The answers to this question varied among the panel board. Aaron Bruce, the director of the Unity Center, said that “this is not a game. It’s the most serious stage in your life. There’s no more time for games. It’s sad knowing that across the country, more prisons are being built than schools. Opposition to success needs to be taken seriously and dealt with immediately.” Americo Monteiro commented that “school is an investment, and the best way to avoid failing is to manage one’s time efficiently.” This statement was followed up by Mrs. Nkoli Onye. She stated, “Students need to put more time and effort into the things they do if they ever want to succeed.” Mary Harrison, President and CEO of the Child Crusade organization, said that “nothing comes from doing nothing.” The key points stated and agreed upon by everyone were that, in order for all students to succeed, they must be willing to form relationships with authority figures, demonstrate self- discipline, and be willing to find the courage to advocate their own voice. Bruce expressed the consensus best, saying, “Don’t leave until you get the answers you’re looking for.”
October 23, 2007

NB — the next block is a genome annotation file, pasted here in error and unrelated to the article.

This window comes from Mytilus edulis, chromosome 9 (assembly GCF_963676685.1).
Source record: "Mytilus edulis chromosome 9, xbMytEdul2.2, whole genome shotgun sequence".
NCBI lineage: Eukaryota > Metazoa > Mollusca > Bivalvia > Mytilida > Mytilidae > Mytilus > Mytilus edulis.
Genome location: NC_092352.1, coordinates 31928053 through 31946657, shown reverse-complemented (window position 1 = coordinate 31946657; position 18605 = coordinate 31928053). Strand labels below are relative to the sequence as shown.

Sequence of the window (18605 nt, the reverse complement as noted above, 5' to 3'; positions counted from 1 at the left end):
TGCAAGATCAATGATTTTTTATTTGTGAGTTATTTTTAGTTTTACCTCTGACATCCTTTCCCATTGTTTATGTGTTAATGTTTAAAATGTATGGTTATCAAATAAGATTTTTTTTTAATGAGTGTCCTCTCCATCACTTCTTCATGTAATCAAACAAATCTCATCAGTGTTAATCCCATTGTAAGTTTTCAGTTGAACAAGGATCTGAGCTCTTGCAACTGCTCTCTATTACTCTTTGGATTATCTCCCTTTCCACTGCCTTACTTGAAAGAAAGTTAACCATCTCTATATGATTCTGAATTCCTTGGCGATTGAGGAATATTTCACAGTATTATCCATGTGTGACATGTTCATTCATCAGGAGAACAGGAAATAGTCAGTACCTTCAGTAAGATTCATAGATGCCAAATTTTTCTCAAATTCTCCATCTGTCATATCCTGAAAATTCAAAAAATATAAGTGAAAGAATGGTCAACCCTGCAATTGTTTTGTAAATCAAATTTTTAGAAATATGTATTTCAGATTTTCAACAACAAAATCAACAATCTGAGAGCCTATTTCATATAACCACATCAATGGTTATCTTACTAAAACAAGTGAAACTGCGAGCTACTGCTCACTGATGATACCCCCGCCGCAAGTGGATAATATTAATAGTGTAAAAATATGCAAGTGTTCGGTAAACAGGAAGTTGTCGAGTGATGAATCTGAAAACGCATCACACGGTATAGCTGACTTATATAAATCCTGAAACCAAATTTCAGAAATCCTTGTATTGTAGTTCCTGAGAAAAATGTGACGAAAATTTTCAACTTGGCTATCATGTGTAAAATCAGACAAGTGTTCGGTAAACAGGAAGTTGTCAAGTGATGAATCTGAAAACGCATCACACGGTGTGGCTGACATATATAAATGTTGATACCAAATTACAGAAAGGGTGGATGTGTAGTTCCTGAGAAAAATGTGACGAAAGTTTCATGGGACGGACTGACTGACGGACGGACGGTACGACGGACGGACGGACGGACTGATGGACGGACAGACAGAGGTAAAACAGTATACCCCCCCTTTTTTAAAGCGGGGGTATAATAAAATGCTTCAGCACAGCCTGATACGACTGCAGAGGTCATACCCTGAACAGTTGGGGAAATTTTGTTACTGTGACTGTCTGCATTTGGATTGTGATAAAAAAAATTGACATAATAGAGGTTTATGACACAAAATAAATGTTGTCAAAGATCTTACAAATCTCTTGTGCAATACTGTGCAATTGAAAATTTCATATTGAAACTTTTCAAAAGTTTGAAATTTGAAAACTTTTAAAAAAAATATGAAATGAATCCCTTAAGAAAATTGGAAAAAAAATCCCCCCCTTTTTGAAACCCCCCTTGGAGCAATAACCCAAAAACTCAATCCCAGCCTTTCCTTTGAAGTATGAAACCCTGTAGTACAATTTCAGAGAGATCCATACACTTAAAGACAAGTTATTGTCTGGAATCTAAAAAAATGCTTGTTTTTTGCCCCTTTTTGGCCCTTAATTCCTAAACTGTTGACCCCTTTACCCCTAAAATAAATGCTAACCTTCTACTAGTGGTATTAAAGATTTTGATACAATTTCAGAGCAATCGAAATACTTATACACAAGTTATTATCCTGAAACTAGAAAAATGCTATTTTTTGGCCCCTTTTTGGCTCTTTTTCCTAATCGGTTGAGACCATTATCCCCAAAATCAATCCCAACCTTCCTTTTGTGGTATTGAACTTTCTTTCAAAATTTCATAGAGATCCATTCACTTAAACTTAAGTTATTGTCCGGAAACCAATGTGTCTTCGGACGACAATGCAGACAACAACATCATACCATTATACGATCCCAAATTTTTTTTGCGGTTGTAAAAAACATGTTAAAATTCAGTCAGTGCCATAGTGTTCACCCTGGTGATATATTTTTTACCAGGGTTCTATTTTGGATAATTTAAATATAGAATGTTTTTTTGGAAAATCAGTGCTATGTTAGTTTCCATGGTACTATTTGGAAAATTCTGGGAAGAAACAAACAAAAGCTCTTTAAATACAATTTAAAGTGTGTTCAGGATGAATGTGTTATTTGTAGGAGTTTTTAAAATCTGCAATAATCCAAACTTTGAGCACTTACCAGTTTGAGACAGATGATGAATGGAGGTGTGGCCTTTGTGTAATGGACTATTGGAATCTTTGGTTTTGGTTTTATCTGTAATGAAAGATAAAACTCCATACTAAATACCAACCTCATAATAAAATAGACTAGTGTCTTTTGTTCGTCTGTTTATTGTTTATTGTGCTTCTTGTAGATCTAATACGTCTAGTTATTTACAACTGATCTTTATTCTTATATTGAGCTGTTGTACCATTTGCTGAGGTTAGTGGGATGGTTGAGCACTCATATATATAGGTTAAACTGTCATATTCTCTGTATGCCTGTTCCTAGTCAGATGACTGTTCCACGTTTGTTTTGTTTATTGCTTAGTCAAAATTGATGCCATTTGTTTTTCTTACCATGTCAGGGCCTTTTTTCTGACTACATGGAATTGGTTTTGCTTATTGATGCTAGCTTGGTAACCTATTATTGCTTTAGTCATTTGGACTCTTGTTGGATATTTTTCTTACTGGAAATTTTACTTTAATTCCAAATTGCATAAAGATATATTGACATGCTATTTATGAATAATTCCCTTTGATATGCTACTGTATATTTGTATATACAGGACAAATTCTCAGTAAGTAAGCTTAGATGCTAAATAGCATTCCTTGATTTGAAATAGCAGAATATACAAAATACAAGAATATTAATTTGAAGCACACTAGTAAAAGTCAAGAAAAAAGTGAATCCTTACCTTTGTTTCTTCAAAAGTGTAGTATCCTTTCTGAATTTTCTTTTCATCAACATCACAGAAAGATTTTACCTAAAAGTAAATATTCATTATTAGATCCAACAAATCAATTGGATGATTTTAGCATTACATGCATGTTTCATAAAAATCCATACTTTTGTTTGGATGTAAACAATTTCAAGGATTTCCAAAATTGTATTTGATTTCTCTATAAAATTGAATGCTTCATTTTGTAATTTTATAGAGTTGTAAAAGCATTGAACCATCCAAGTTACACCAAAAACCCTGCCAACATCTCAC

What’s Special about Today? By Jessica Albaum Anchor Editor October National Popcorn Popping Month Popcorn Popping Month is celebrated in October because it marks the last time that farmers go out into the fields and harvest their crops. Celebrating this special month includes making popcorn treats and learning about its nutritional value. October 23 National Mole Day This day is celebrated each year by chemists everywhere from 6:02 a.m. to 6:02 p.m. on October 23. It was created to honor Avogadro’s number (6.02x10^23). This is a basic measuring unit in chemistry. Teachers and students celebrate by holding events that focus on chemistry and/or moles. For more information go to www.moleday.org. October 24 United Nations Day This day came into existence in 1948 and has been celebrated every October 24 since. On this day, it is especially important to let it be known the aims that the United Nations has in creating world peace. October 25 World Pasta Day October 25 is dedicated to making the world focus its attention on pasta and how it contributes to a healthy lifestyle. Many events and celebrations are held on this day to help promote the importance of having pasta in one’s diet. October 27 Make a Difference Day Make a Difference Day is celebrated every 4th Saturday in October. On this day, millions of volunteers come out and help with projects all over the nation. Many are honored for doing their part. For information about events going on near you or to register an event, go to www.usaweekend.com